Payment Options – Insurance

Insurance. Whether you have coverage or not, Glaser will work with you to see you get the care you need.

Payment Options

Insurance, Preferred Providers, Dental Insurance In-depth

How Dental Insurance Works
Some of our patients have dental insurance coverage as a benefit of employment and some patients pay for coverage on their own. Dental insurance is a contract that is made with your employer and an insurance company. The insurance company has negotiated the benefits you receive under the terms of the contract, not Glaser Dental or our office. No relationship exists between our office and the insurance company.

In some cases, treatment that you need or want may not be covered by your insurance plan. It is also likely that the treatment covered by your insurance is not paid at 100%. You may also have a deductible that you must pay each year. If your deductible has not been met by the time of treatment, it will be included in your share of the payment.

What We Do To Help
We have extensive experience in helping you obtain the highest level of benefits to which you are entitled. We will use all of our resources to get as accurate an estimate as possible for your treatment. As a courtesy to you, we will submit your dental insurance forms for you. All forms need to be complete and we require a current copy of your insurance card. It is your responsibility to inform our office of any changes to your insurance prior to any treatment. Because the insurance reimbursement process is often very complicated, please understand that we may need to request your assistance in certain cases to help us process your claim. In rare cases and despite our best efforts, our office may not be able to resolve every issue with your insurance company.

We Will Work With Most Dental Insurance Plans

The plan you and your employer have selected and purchased varies greatly. Please call the number on the back of your insurance card for the most accurate and up-to-date information in regards to your specific plan.

Dental Insurance In-depth

Below are a few facts to help you understand how dental insurance works.

  • Dental insurance benefits do not work in the same way as medical insurance. There is almost always a co-payment due from the patient for almost every procedure.
  • There are “deductible” in almost all plans. At one time these deductibles were never taken out of preventive treatment (“exams, x-rays”). Recently many carriers have begun to take deductibles out of preventive treatment.
  • Irrespective of any dental insurance benefits that might exist, the patient is always legally responsible for the entire cost of dental treatment.
  • The extent of dental coverage is solely dependent on the dental insurance plan purchased by the employer. The higher the premium the employer pays, the greater the dental insurance benefits.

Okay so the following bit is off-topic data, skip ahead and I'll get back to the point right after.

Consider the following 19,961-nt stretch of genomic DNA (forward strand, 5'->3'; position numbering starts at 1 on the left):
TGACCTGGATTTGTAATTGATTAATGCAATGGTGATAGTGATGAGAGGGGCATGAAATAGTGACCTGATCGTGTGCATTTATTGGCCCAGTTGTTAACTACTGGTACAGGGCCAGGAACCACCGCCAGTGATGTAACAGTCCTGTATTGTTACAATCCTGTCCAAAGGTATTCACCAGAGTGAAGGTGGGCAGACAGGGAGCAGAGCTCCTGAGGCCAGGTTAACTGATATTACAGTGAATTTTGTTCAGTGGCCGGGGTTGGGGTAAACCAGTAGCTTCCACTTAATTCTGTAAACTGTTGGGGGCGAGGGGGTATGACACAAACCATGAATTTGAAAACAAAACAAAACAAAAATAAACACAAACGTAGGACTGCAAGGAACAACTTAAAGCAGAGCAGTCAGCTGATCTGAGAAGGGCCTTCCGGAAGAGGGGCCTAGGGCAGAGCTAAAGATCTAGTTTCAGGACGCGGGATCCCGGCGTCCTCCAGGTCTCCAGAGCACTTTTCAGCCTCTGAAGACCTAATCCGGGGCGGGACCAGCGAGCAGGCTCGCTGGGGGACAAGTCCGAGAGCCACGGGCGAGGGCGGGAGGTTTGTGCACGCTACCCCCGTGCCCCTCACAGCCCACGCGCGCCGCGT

• Even if there is a written predetermination of benefits returned from the insurance carrier, it is possible that after treatment is provided, there are no insurance benefits payable.
  • We (the dental office) have absolutely no power or leverage to deal with the insurance carrier. Only the employee or the contract purchasers has that power. Any complaints about benefits, payment, or coverage should be directed to Human Resources or the
    company owner.
  • The letters “UCR” on insurance vouchers stand for Usual, Customary, and Reasonable. The dollar amount you see as UCR has no basis in reality. It is an arbitrary amount determined solely by the plan selected and insurance premium paid by the employee.
    There is no relationship to the actual dental office fee. The better the plan (i.e., the more premium paid), the higher the UCR will be.
  • A single insurance carrier may have a dozen different UCR fees for the same procedure, same office, and same dentist.
  • There is no universal coverage and payment schedule established. Just because an insurance code describing a dental service exists, it does not guarantee that it will be a paid benefit under your policy. There are many dental procedures that are necessary,
    and many of them are preventive, but are not covered benefits.
  • Your dental benefits almost always have a yearly maximum contribution level. This amount is the most your insurance carrier is contractually obligated to pay during a defined year (calendar or otherwise). When this amount is reached, there will be no
    further dental benefits payable until the next benefit year. If you have already begun some additional dental treatment prior to the maximum being reached, the insurance carrier has no payment obligation beyond that of the annual maximum.
  • Insurance benefits cannot be saved and carried over into the next year.